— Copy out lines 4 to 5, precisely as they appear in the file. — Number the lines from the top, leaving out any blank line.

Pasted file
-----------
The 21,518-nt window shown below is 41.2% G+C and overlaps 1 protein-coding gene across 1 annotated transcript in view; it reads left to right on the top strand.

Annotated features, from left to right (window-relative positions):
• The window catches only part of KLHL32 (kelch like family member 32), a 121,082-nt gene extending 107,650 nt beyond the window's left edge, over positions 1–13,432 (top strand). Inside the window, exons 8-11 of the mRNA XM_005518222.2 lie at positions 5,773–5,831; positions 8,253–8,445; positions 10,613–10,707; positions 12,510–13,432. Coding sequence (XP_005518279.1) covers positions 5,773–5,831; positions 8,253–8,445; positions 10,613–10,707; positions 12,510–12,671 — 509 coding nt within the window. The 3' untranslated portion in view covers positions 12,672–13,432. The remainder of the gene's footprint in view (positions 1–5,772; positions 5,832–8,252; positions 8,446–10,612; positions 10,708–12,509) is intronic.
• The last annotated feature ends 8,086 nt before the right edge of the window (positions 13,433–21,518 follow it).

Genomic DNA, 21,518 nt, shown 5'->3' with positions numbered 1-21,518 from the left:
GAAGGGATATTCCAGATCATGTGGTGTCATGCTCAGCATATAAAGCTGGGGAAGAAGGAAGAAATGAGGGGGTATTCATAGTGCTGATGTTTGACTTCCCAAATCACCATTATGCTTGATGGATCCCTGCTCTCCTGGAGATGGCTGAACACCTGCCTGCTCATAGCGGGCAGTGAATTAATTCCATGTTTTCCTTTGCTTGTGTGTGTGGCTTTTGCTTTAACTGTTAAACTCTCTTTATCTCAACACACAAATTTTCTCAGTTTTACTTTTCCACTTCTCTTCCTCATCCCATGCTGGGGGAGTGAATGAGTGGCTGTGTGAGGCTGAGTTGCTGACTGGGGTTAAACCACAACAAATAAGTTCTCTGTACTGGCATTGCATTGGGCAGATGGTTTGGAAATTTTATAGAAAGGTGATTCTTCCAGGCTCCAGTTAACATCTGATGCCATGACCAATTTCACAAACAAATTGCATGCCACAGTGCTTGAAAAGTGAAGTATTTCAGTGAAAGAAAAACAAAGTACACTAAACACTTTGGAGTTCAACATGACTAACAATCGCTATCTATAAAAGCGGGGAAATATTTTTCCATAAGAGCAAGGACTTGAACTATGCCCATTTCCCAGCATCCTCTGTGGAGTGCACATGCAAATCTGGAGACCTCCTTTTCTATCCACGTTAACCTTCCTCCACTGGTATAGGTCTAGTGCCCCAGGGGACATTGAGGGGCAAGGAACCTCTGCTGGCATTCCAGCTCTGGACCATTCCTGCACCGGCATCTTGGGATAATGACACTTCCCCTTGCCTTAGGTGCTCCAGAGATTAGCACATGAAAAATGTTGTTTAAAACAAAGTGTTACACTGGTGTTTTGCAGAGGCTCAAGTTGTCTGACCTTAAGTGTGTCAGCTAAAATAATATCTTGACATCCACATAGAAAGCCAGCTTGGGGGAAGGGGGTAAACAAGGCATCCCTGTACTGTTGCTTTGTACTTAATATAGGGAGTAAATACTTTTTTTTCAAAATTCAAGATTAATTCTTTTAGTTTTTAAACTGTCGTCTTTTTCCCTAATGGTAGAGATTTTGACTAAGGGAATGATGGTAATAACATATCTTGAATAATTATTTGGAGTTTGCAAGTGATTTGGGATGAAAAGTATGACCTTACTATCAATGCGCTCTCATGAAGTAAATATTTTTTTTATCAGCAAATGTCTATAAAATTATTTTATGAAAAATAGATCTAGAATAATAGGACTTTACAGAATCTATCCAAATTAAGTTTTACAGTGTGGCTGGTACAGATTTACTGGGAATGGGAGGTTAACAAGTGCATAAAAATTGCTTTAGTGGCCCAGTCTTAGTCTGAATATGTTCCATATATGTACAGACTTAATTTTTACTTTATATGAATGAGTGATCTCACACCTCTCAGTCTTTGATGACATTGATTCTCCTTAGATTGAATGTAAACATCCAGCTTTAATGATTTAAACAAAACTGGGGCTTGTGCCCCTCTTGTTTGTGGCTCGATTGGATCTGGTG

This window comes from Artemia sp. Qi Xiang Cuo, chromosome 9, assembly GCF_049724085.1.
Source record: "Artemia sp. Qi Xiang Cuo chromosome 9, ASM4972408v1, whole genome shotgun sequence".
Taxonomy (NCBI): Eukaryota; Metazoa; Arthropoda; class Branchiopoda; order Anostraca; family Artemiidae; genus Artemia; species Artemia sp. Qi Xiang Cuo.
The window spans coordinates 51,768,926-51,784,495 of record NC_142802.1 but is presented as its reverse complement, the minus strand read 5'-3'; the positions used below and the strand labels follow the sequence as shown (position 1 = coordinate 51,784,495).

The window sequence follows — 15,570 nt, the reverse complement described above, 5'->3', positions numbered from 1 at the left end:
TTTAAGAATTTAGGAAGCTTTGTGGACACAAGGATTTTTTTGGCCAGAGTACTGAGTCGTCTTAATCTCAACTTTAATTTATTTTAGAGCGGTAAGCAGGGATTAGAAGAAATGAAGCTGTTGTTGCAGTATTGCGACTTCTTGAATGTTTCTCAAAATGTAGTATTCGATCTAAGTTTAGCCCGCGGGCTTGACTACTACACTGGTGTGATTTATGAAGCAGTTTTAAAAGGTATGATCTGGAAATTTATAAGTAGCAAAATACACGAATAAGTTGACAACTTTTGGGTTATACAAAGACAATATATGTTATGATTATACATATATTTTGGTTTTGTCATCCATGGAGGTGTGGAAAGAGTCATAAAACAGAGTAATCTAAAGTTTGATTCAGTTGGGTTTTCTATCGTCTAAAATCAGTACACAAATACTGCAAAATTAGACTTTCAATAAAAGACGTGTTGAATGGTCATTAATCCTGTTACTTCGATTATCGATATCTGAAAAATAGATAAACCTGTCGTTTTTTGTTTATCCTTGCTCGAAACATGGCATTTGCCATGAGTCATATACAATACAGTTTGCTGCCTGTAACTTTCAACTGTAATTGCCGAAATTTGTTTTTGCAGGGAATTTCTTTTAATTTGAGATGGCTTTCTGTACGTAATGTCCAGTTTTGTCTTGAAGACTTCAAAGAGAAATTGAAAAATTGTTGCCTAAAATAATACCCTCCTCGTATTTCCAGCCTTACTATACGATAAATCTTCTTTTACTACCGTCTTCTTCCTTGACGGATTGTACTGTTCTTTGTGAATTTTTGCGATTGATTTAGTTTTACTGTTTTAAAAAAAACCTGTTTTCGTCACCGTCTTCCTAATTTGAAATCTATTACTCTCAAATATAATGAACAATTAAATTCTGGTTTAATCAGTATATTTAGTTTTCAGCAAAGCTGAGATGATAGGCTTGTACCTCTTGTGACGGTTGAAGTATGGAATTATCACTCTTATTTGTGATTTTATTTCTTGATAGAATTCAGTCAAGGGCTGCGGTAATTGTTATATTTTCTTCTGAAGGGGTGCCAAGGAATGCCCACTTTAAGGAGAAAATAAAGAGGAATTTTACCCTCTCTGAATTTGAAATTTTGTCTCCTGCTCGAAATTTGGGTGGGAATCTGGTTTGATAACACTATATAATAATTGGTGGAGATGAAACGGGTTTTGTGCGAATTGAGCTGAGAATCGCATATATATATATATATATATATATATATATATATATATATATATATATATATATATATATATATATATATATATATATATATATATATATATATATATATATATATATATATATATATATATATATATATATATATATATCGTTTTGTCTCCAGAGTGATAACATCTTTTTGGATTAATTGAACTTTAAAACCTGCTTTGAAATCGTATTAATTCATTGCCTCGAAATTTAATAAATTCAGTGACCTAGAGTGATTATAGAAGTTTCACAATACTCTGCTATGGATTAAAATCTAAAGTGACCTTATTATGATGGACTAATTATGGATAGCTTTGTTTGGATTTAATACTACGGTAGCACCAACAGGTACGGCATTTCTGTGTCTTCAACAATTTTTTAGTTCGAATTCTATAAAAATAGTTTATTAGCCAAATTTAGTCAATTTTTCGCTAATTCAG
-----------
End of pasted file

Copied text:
• The last annotated feature ends 8,086 nt before the right edge of the window (positions 13,433–21,518 follow it).

Genomic DNA, 21,518 nt, shown 5'->3' with positions numbered 1-21,518 from the left: